In yet another warning against consuming raw or undercooked fish, a Japanese tapeworm that can grow up to 30 feet long, known as Diphyllobothrium nihonkaiense, has been found in salmon caught in American waters. A new study in the Centers for Disease Control’s Emerging Infectious Diseases journal has identified the parasite as "posing potential dangers for persons who eat these fish raw."
Although it is usually confined to Asia’s Pacific coasts, the worm’s larvae were found in 64 individual wild Alaskan salmon in 2013, according to USA Today, but the study was only published last week. Four species are known to carry the parasite: chum salmon, masu salmon, pink salmon, and sockeye salmon. However, according to the authors of the study, the fish that were studied were not commercially harvested, which is not indicative of commercially-bought and consumed salmon.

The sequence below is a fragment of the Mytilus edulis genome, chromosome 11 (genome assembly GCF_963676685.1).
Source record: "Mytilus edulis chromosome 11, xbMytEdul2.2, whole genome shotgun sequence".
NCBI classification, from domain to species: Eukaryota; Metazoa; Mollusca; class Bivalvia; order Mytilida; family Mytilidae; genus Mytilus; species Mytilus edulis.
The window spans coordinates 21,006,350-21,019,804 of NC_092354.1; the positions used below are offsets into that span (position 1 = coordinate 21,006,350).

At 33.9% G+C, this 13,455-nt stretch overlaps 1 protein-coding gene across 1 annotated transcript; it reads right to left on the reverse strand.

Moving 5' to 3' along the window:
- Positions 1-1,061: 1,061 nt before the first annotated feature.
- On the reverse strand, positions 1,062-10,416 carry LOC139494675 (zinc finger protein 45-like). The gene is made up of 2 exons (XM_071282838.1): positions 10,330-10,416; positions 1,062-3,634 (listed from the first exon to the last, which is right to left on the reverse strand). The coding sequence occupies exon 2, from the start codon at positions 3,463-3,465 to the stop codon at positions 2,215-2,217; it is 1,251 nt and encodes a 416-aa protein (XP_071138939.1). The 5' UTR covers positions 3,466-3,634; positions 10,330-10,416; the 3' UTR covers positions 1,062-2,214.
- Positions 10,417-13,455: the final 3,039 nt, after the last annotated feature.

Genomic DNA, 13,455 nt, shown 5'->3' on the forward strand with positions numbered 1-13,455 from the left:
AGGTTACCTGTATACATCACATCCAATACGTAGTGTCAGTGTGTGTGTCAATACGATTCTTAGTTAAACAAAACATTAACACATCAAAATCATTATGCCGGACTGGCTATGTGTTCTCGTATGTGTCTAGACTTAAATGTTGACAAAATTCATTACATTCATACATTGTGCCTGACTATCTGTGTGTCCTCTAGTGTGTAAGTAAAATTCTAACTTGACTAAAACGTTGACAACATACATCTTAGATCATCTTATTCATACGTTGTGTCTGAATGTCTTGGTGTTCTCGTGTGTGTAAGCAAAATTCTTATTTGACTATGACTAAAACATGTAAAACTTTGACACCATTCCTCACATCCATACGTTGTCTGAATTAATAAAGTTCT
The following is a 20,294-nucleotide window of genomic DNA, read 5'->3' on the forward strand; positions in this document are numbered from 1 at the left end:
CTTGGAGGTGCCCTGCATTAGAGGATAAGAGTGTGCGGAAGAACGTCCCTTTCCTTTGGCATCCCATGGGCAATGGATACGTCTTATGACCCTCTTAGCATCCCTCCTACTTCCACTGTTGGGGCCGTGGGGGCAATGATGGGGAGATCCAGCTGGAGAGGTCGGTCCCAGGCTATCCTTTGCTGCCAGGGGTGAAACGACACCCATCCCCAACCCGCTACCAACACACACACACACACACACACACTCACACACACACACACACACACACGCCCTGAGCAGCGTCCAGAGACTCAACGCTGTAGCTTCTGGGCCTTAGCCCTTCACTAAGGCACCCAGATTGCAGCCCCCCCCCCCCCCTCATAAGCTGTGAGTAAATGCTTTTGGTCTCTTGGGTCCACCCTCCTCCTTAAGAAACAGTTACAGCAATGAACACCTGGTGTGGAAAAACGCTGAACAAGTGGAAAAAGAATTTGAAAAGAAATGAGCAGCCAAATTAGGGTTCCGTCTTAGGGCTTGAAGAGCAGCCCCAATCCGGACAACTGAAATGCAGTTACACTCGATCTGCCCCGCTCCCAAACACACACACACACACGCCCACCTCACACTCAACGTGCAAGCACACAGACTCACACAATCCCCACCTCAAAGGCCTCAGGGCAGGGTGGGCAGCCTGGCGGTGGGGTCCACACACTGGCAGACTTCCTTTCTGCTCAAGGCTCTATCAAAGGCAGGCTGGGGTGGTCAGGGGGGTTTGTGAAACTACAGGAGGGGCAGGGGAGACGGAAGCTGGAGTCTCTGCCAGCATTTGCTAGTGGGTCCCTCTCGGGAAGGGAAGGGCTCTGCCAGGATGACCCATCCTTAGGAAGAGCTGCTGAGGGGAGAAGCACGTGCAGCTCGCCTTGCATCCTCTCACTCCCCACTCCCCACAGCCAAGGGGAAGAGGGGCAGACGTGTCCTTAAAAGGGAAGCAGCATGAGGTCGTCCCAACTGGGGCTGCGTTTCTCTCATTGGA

The authors of the study claim that the study should not be used for food safety guidelines:
Although the health effects are generally not serious, tapeworm could easily spread via exported seafood goods, potentially infecting consumers in mainland United States, Europe, and Asia. Symptoms in humans include nausea, diarrhea, loss of appetite, fatigue, weight loss, and vitamin deficiency. Freezing or cooking the fish will get rid of the tapeworm.